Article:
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In Sunday’s paper, Education Lab reporter Claudia Rowe examines how one Eastern Washington high school has found success in rethinking its approach to STEM education.
But Toppenish isn’t the only Washington school that’s earned recognition for STEM. Join us at noon this Tuesday, June 17, for a discussion about what educators around the region are doing to make science, technology, engineering and math more relevant and engaging to today’s students.
Our live chat will be facilitated by Rowe and include the following panelists:
- Armando Bravo, a recent graduate of Toppenish High School. Bravo, whose parents work at a nearby beef-processing plant, has participated in the school’s robotics club and will start at Central Washington University this fall as a construction management major.
- Catherine Brown, academic dean at Cleveland High School in Seattle. At Cleveland, a new focus on science and technology projects has coincided with a 22-point increase in reading scores, a 15-point increase in the graduation rate and a 100-student surge in enrollment.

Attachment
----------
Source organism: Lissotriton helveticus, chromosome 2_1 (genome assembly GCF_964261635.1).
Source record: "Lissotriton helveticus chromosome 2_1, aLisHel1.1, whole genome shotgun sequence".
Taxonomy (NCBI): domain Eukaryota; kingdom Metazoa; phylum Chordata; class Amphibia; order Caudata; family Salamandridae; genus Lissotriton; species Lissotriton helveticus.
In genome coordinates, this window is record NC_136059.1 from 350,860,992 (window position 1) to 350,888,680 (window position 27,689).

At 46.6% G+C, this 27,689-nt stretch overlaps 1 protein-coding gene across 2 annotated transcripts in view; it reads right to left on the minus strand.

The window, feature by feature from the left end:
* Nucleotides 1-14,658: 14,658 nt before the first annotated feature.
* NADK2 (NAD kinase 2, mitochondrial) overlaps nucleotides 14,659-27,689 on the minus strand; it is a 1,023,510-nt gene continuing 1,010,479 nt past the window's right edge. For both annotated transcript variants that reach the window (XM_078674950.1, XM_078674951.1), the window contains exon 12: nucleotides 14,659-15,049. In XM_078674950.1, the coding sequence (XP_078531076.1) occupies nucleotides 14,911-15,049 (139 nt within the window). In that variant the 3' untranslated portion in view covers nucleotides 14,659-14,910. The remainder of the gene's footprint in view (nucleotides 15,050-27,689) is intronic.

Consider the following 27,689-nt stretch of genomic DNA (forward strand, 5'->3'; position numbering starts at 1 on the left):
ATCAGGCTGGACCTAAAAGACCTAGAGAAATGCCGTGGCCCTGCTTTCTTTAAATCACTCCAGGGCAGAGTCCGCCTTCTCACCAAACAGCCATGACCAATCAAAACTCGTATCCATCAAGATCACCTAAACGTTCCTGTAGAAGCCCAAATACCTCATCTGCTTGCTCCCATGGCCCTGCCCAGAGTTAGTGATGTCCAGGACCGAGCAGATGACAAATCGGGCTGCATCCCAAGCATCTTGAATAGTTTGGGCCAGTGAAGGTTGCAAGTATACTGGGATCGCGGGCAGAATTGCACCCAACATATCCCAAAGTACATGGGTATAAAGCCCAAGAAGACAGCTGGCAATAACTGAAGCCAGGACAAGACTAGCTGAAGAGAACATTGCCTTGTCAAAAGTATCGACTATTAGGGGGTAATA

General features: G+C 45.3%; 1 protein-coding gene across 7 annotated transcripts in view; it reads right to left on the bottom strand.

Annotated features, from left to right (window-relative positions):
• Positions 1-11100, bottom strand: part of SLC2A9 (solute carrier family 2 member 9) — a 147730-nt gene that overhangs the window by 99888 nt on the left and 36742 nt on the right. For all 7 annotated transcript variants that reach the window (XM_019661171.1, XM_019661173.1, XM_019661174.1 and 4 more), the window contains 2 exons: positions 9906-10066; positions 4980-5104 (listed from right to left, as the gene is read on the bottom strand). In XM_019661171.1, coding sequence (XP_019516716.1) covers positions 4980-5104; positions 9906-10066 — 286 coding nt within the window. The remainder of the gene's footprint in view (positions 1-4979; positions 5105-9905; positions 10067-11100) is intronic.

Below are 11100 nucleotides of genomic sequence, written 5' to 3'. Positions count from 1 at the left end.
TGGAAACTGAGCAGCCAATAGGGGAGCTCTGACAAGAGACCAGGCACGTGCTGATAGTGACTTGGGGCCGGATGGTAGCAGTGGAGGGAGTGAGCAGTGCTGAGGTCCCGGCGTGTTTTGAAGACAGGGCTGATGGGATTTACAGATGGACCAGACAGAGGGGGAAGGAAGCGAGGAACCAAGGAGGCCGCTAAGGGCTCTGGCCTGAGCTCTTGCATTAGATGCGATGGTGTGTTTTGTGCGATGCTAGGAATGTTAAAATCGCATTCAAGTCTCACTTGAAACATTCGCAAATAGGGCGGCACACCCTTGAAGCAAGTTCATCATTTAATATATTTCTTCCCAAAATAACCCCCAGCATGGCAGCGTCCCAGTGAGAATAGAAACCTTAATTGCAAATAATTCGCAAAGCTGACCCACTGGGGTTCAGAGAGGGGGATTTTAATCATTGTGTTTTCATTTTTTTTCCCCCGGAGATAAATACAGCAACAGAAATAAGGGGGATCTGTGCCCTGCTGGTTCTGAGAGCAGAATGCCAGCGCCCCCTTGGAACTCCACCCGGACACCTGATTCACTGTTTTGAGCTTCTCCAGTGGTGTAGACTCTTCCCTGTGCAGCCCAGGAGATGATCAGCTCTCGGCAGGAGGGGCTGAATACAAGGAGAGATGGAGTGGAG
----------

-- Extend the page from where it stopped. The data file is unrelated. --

- Danette Driscoll, principal at Riverpoint Academy in Spokane. At Riverpoint, students gather in an enormous hangar-like room each morning, before peeling off to work on team engineering projects all day.
- Caroline King, Washington STEM’s Chief Policy Officer. King leads the organization’s advocacy efforts to build a robust and diverse movement in support of improving STEM education.
- Shawn Myers, a former biology teacher who now teaches engineering design and biomedical intervention at Toppenish.
Got a question for our panelists? Submit it in advance via the form below or in real time during Tuesday’s chat.
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